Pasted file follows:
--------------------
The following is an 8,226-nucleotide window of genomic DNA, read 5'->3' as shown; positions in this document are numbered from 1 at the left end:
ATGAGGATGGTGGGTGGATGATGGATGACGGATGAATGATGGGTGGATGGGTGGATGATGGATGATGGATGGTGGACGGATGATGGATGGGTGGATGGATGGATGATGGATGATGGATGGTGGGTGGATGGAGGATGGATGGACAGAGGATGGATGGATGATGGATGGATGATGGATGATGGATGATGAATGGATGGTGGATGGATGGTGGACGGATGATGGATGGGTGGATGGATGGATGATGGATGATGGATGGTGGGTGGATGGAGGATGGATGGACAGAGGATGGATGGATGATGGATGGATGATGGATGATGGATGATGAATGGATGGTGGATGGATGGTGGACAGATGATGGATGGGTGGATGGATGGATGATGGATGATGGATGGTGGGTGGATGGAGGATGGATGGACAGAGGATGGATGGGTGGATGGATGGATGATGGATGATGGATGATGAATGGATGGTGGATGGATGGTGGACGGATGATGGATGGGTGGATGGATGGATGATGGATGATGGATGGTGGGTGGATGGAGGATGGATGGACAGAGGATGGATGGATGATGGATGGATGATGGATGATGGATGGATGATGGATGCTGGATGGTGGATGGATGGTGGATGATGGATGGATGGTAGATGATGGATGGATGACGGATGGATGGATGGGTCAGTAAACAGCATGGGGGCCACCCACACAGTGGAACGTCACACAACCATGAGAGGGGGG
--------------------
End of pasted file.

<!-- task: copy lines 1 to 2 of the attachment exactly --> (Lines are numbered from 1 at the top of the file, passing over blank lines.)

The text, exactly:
The following is an 8,226-nucleotide window of genomic DNA, read 5'->3' as shown; positions in this document are numbered from 1 at the left end:
ATGAGGATGGTGGGTGGATGATGGATGACGGATGAATGATGGGTGGATGGGTGGATGATGGATGATGGATGGTGGACGGATGATGGATGGGTGGATGGATGGATGATGGATGATGGATGGTGGGTGGATGGAGGATGGATGGACAGAGGATGGATGGATGATGGATGGATGATGGATGATGGATGATGAATGGATGGTGGATGGATGGTGGACGGATGATGGATGGGTGGATGGATGGATGATGGATGATGGATGGTGGGTGGATGGAGGATGGATGGACAGAGGATGGATGGATGATGGATGGATGATGGATGATGGATGATGAATGGATGGTGGATGGATGGTGGACAGATGATGGATGGGTGGATGGATGGATGATGGATGATGGATGGTGGGTGGATGGAGGATGGATGGACAGAGGATGGATGGGTGGATGGATGGATGATGGATGATGGATGATGAATGGATGGTGGATGGATGGTGGACGGATGATGGATGGGTGGATGGATGGATGATGGATGATGGATGGTGGGTGGATGGAGGATGGATGGACAGAGGATGGATGGATGATGGATGGATGATGGATGATGGATGGATGATGGATGCTGGATGGTGGATGGATGGTGGATGATGGATGGATGGTAGATGATGGATGGATGACGGATGGATGGATGGGTCAGTAAACAGCATGGGGGCCACCCACACAGTGGAACGTCACACAACCATGAGAGGGGGG